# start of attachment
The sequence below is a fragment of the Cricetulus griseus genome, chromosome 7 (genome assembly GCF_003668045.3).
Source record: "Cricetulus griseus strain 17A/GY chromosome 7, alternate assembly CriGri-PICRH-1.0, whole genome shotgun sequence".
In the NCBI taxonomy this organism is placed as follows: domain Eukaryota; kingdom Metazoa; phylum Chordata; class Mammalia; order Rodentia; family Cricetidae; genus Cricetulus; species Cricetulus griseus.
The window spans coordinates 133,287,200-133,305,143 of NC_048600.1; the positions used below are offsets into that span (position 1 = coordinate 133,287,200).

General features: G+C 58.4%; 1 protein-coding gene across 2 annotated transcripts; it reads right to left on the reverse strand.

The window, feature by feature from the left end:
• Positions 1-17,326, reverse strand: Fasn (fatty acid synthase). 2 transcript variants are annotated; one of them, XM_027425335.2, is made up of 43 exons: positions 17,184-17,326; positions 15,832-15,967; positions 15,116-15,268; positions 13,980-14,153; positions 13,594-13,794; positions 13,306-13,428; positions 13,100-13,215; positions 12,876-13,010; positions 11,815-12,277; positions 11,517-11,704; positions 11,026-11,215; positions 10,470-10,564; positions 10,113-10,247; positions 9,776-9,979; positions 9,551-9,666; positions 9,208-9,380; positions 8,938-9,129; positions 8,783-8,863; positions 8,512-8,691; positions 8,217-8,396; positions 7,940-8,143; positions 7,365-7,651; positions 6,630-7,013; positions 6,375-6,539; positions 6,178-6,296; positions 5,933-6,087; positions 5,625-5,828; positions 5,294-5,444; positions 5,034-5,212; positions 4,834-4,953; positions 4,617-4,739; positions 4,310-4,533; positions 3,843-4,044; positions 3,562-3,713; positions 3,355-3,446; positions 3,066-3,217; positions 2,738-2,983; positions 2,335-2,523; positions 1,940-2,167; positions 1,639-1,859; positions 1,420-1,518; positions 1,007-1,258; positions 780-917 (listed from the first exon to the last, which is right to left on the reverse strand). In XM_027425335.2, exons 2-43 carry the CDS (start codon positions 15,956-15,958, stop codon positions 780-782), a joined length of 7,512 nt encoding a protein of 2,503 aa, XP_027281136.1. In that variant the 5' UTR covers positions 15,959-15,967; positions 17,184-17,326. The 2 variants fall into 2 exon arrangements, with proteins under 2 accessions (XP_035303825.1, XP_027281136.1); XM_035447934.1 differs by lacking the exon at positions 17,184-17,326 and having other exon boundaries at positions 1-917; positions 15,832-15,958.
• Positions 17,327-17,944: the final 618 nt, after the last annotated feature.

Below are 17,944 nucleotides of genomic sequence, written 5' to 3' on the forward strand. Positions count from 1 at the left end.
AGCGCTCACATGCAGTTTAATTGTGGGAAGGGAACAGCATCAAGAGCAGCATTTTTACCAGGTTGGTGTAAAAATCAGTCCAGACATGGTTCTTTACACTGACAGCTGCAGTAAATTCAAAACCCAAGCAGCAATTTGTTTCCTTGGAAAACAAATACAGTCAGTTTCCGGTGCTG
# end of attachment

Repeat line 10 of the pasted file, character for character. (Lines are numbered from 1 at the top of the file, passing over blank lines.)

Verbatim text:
AGCGCTCACATGCAGTTTAATTGTGGGAAGGGAACAGCATCAAGAGCAGCATTTTTACCAGGTTGGTGTAAAAATCAGTCCAGACATGGTTCTTTACACTGACAGCTGCAGTAAATTCAAAACCCAAGCAGCAATTTGTTTCCTTGGAAAACAAATACAGTCAGTTTCCGGTGCTG